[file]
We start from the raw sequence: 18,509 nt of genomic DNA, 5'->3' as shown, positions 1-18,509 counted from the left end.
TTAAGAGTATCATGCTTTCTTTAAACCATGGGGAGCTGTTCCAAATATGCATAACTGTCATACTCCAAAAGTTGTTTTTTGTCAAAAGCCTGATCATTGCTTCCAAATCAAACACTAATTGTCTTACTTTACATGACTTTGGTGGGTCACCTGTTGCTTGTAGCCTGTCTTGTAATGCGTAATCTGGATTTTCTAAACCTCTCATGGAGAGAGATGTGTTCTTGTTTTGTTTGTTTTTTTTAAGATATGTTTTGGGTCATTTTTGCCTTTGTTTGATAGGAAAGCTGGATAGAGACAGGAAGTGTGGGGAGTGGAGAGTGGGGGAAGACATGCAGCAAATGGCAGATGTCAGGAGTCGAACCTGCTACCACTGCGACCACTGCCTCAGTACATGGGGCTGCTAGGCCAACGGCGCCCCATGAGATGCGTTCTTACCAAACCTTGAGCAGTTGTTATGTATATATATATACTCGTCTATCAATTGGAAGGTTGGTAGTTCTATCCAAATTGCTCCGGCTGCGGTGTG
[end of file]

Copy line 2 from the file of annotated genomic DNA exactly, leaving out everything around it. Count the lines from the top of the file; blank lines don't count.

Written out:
TTAAGAGTATCATGCTTTCTTTAAACCATGGGGAGCTGTTCCAAATATGCATAACTGTCATACTCCAAAAGTTGTTTTTTGTCAAAAGCCTGATCATTGCTTCCAAATCAAACACTAATTGTCTTACTTTACATGACTTTGGTGGGTCACCTGTTGCTTGTAGCCTGTCTTGTAATGCGTAATCTGGATTTTCTAAACCTCTCATGGAGAGAGATGTGTTCTTGTTTTGTTTGTTTTTTTTAAGATATGTTTTGGGTCATTTTTGCCTTTGTTTGATAGGAAAGCTGGATAGAGACAGGAAGTGTGGGGAGTGGAGAGTGGGGGAAGACATGCAGCAAATGGCAGATGTCAGGAGTCGAACCTGCTACCACTGCGACCACTGCCTCAGTACATGGGGCTGCTAGGCCAACGGCGCCCCATGAGATGCGTTCTTACCAAACCTTGAGCAGTTGTTATGTATATATATATACTCGTCTATCAATTGGAAGGTTGGTAGTTCTATCCAAATTGCTCCGGCTGCGGTGTG